Emotions tend to be described rather than evoked. (“My mind begins to spin with worry, sadness, fear.”) All feelings are big feelings. (“I cry so hard, I don’t even make a noise.”) Passions ricochet with the I-hate-you-but-I-love-you intensity of texts exchanged during a couple’s first big smartphone-based fight. (“I wonder what color his eyes are. No. I don’t wonder. I don’t care.”)
Though Hoover’s settings bop around America from Boston to New York to Texas to Vermont, the only contextual references pertain to pop culture, social media and the occasional local attraction. Politics are confined to the daunting gulf between haves and have-nots, and even when Hoover’s striving heroines find themselves among the haves, their hearts remain forever with the have-nots. In these novels what matters more than anything else is hardship: Hardship is everywhere, women must suffer, women can heal, and those who make it through all this have the capacity to find themselves/love/happiness. The reader can’t help feeling that the heroine/Hoover is speaking to me/for me/like me.
Fiction of this sort reflects a strain in the culture that has shifted from a fascination with the other — the rich, the powerful, the exclusive — to a more inward preoccupation with the self and the desire to see oneself reflected in the stories one consumes. As with TikTok testimonials of adolescent mental health challenges and group-chat confessions, it’s about “relatability” and the willingness to reveal all. Even celebrities must bare all. Confession trumps mystery.
Women’s popular fiction of the ’80s, when the glitter and glamour of “Dallas” and “Dynasty” dominated prime-time TV, offers a sharp contrast. In best sellers of that period, the settings jetted from Monte Carlo to Capri to Rodeo Drive, populated by the rich, famous and destined-to-be. Heroines could have been peeled off the cover of Cosmopolitan magazine: Judith Krantz’s Princess Marguerite Alexandrovna Valensky, a.k.a. Daisy, or Jackie Collins’s Lucky Santangelo (“a gambler and a lover, a woman who ruled her empire and pursued her man with the potent Santangelo strength”).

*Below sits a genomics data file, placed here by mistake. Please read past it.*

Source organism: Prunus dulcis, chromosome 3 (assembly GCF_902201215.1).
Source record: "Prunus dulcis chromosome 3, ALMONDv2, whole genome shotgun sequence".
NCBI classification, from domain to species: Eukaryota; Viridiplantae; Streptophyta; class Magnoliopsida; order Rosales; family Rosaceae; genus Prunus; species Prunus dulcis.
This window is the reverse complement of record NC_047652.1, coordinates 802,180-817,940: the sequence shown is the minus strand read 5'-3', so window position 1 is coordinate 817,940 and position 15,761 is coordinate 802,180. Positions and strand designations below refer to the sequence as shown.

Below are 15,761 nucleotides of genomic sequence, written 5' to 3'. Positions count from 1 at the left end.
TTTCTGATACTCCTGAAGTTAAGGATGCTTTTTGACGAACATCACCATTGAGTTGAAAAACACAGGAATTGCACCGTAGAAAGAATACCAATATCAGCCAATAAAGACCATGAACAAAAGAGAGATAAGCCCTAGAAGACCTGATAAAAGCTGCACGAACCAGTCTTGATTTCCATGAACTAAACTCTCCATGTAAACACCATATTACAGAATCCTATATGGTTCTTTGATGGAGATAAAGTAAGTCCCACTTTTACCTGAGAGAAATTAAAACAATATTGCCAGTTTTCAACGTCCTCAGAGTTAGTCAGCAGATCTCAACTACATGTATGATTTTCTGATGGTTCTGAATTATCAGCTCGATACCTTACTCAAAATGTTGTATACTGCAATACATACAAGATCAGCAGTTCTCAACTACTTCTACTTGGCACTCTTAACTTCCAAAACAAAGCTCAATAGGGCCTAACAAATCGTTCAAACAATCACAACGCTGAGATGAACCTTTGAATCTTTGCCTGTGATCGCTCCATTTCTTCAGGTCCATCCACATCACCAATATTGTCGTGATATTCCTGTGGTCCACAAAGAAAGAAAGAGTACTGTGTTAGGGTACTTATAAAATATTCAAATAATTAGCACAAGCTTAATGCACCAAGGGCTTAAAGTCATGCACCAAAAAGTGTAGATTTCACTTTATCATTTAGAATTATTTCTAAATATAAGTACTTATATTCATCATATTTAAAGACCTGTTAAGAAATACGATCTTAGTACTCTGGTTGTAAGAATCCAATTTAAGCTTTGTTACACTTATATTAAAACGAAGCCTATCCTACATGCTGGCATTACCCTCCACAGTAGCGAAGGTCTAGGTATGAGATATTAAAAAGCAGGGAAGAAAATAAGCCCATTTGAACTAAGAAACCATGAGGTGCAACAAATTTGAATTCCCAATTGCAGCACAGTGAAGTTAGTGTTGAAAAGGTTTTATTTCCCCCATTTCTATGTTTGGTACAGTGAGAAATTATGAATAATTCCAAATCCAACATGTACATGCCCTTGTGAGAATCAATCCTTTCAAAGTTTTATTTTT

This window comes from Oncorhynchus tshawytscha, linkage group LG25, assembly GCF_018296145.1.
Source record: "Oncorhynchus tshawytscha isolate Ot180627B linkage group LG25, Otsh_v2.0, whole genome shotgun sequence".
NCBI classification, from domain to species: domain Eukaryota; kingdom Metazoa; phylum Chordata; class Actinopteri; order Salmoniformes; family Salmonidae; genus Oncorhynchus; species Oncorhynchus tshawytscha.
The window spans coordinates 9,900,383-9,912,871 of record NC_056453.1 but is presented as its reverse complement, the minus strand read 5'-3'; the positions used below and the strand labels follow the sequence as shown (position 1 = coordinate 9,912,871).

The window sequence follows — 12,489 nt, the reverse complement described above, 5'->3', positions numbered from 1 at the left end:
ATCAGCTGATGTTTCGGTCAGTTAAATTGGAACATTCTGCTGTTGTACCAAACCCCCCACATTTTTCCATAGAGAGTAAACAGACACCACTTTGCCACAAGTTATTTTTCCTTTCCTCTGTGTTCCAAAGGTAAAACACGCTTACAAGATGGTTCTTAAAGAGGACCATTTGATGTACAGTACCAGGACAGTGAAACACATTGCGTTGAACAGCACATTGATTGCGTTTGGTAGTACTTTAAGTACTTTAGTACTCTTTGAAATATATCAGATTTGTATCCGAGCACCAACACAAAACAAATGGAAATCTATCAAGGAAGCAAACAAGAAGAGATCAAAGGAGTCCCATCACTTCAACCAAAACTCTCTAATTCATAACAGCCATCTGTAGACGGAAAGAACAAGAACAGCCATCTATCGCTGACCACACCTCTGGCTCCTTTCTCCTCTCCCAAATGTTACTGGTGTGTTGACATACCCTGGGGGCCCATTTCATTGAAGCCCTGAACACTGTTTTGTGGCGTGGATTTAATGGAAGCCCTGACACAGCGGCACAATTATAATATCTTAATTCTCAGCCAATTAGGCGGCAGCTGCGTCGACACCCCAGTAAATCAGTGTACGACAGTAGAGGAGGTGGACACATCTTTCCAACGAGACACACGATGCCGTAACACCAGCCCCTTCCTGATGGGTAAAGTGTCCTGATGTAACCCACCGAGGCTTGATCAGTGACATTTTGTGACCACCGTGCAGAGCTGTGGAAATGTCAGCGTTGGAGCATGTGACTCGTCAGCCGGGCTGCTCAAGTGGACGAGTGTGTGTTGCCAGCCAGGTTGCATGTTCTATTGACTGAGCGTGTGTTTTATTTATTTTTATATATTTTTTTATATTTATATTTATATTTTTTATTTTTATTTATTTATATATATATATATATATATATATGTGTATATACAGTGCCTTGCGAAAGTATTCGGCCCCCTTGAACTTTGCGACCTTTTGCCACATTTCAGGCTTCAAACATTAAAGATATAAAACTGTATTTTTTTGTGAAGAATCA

In the novels of Sidney Sheldon, to which I graduated in early adolescence after gaping into the fictional attics of V.C. Andrews, heroines radiated ambition. With just a little perfect sex, grit and naturally superlative beauty, even the up-and-comers were soon stilettoing down the corridors of power toward success in a male-dominated world. I loved those books. To echo a Times review of Sheldon’s work, “Although this may be literary junk food, it is hard to put down once you get started.”
I never shed a tear while reading Sheldon, but that wasn’t the point. The point was exuberant voyeurism, the literary equivalent of “Lifestyles of the Rich and Famous.” The heroines’ lives were nothing like mine nor were they meant to be. That’s what made them so absurdly entertaining.
Colleen Hoover paints on a more intimate canvas. Her stories aren’t about attaining worldly power on a grand scale, but about finding power within. Through her characters’ personal growth and interpersonal relationships, Hoover offers readers an emotional road map to recovery from imposter syndrome, domestic abuse, betrayal, victimization. It’s a very different kind of achievement.
In a country where economic inequalities can seem insurmountable and systems of power ever more remote, this may be the best her hard-knock heroines — and readers — can hope for. Hoover offers a fantasy that feels attainable. You too could achieve self-actualization. You too could realize an Oprah healing, no matter how much suffering it takes to get you there. For readers invested in characters who are like themselves — if perhaps more beautiful and with more exciting sex lives — the emotional payoff can still feel hard-earned. And, just possibly, the story could happen to them.
Source images by Israel Sebastian and wabeno/Getty Images
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Pamela Paul became an Opinion columnist for The Times in 2022. She was the editor of The New York Times Book Review for nine years and is the author of eight books, including “100 Things We’ve Lost to the Internet.”